Fresh off of having wrestled my friend’s system back from the clutches of a rogue-security product, a few weeks later Dad called in a panic with his Windows Vista system in cardiac arrest.
He had booted his system only to find all their documents, emails, and family photos missing.
On top of that, they had a “security scanner” warning them their system was “infected” in many critical locations and only their product could remove the mess and possibly restore their files.
Oh bother. Not again.
I knew that with this kind of mess, attempting to clean the system remotely would be counter-productive.
Dad offered to drive down and pass the base-unit off to me.
Looks like the workbench was going to stay dust-free.
Basically, I followed the same steps previously outlined in the GSD post Skirmish 1: A Rouge Security Software battle.
However I had to tread just a bit more carefully in the assessment process.
Dad’s system did support direct USB flash-based booting. So I could use one of my custom WinPE USB boot sticks for just a bit faster off-line booting performance.
I quickly determined (much to his relief) that all the user profiles, documents, emails, and photos were in fact present and accounted for.
Turns out this bad-nasty had done some additional mojo which “hid” all the start program files, as well as the user desktop (folder) environment as well.
The full list of infected baddies found:
Again, another drive-by browsing infection caused by outdated Java version. Nice…
Because I first carefully assessed the system, in Dad’s system’s case, I had elected to NOT run CCleaner or any other temp-file cleanup tools. This ended up being a very good thing.
This particular infection had relocated all those critical system/program files and settings into a temp folder. Had I run the cleanup blindly, I would have ended up nuking all the original files and had to manually rebuild the entire Start/Program list, as well as the desktop items.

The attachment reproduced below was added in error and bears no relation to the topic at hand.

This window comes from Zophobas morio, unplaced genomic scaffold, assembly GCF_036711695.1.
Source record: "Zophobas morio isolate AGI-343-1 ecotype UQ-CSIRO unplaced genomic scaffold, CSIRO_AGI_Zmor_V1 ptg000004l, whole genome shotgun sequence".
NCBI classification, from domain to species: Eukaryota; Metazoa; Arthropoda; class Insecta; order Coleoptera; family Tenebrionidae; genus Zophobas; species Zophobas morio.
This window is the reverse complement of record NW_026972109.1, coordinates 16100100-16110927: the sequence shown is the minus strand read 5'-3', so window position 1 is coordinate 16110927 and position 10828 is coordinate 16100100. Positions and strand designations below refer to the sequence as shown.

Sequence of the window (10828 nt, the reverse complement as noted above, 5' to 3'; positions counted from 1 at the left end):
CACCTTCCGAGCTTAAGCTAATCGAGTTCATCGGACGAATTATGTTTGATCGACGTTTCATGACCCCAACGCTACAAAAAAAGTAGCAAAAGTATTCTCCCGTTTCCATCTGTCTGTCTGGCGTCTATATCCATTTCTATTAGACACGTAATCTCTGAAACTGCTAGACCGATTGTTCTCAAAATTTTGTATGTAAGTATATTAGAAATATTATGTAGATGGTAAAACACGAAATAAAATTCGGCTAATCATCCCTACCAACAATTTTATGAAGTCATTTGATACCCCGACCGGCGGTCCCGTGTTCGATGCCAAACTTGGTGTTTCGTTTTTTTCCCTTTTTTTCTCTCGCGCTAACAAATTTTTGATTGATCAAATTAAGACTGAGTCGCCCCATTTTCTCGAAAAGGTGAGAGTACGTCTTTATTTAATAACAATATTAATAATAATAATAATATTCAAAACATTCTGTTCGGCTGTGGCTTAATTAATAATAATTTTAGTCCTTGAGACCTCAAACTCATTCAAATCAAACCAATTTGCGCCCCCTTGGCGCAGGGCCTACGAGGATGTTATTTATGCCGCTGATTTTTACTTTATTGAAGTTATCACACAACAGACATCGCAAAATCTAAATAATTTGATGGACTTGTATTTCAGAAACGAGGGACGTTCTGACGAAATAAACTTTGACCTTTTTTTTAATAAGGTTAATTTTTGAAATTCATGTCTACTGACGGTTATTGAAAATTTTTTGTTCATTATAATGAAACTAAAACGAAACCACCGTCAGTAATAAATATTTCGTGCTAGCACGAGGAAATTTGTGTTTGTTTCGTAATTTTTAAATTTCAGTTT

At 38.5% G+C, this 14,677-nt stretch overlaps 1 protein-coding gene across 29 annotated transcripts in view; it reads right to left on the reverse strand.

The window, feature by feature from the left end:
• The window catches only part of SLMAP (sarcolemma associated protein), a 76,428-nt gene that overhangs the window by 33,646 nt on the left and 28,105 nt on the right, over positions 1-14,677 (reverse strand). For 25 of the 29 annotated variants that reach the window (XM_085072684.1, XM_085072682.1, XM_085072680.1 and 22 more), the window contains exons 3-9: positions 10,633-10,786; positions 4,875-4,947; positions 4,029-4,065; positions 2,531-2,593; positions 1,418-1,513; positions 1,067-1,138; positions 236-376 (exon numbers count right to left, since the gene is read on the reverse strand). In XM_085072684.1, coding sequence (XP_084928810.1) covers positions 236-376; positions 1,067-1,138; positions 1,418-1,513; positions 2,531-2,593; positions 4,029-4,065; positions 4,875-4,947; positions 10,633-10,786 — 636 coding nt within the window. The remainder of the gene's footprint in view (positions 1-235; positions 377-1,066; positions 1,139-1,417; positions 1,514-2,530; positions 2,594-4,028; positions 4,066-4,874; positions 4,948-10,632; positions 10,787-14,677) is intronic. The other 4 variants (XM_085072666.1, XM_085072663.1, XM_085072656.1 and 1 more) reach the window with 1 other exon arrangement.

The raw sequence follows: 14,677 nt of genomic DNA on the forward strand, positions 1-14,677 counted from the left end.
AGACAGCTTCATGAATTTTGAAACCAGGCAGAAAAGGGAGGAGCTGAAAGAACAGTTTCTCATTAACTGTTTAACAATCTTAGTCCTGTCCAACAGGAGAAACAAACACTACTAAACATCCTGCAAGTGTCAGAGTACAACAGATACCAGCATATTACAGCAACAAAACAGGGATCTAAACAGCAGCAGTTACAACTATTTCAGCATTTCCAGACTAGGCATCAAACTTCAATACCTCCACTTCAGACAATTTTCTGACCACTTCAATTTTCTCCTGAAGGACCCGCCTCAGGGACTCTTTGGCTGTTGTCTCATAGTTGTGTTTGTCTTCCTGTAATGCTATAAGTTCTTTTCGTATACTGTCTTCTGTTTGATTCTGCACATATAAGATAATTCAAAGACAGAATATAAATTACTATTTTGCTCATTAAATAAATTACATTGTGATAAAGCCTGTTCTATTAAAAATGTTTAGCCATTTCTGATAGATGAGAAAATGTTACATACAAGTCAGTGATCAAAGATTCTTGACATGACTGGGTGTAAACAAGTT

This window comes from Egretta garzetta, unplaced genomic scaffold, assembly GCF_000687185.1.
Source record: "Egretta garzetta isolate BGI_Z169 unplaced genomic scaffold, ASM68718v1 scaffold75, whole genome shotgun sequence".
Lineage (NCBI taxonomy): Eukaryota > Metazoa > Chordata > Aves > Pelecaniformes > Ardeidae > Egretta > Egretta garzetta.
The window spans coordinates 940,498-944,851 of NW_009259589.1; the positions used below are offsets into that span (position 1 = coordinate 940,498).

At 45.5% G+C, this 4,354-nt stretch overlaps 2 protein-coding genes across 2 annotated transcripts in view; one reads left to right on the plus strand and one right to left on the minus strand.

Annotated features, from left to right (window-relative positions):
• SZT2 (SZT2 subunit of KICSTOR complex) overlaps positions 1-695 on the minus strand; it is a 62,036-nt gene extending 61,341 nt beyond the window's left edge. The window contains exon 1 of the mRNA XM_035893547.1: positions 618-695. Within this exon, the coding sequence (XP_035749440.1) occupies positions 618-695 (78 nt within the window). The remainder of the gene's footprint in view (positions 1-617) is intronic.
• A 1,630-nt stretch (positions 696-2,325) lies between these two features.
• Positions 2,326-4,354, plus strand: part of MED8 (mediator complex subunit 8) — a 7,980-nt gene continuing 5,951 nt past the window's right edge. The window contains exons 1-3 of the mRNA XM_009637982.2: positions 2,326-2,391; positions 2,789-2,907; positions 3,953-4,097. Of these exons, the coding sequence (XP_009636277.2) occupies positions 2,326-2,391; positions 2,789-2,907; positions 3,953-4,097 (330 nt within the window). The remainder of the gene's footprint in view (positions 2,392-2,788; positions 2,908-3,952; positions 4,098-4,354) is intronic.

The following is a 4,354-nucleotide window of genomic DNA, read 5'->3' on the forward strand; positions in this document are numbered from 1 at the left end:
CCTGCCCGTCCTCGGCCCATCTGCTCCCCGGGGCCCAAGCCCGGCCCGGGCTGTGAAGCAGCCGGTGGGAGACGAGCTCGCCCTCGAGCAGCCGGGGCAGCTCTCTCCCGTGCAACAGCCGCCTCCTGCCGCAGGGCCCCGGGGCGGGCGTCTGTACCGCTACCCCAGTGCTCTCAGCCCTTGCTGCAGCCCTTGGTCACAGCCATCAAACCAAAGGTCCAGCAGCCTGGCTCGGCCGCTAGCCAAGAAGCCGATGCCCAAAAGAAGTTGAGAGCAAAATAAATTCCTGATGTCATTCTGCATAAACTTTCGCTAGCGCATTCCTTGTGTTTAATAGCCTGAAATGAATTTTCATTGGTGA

The public face of this infection ended up being a variant of “Windows Recovery” malware/rouge-security scareware.
This guide Remove Windows Recovery (Uninstall Guide) over at BleepingComputer.com has a good review and walkthrough of a semi-automated recovery process.
Included in there are two noteworthy tools: RKill (Download Link) and Unhide.exe (Download Link). Rkill is a rouge-process killer of sorts and unhide.exe attempts to restore malware-relocated user files back to their original/rightful locations. See this Bleeping Computer Downloads: RKill page for more information as well as this one Question on 'unhide.exe' for more background information on them both.
I preferred to take the manual restoration approach offered by “colsearle”
Try navigating to the following path: (make sure you have the hidden files and folders visible)
C:\Documents and Settings\your user name goes here \Local Settings\Temp\smtmp
Inside the smtmp folder you will see three folders named 1, 2, 4
1 = Start Menu Program shortcuts
2 = Current User Quick Start shortcuts
4 = All Users Desktop folders and shortcuts
Simply copy the shortcuts back to the original path.
I also found this guide over at SmartestComputing written by “Broni” to be very helpful as well and full of specialized remediation tools and links How to restore files hidden/deleted by Windows Recovery virus.
- Windows 7: Restore Default Shortcuts in Start Menu All Programs
- Vista: Restore Default Shortcuts in Start Menu Programs
- Restore the Administrative Tools folder with vista_ultimate_admintools.zip
- Restore Accessories Program Files Menu with accrestore.zip for XP
- Restore Admin Tools Program Files Menu with admintools.zip for XP
- App Paths - SourceForge
Once all was running/cleaned as expected, I had to re-arm the Windows Firewall (disabled), re-arm the automatic updates (disabled), re-arm the anti-virus application (realtime protection disabled).
Again, all Browser Plugin Updates were applied. I updated all the web-browsers, Quicktime, Adobe Reader, etc. Removed some toolbars, stuff like that.
Dad returned a week later and after a super-yummy lunch at a local authentic tex-mex dive, the system got handed back and once reconnected at its home, Dad found it to be perfectly restored.
Now if we can’t just push him onto Windows 7….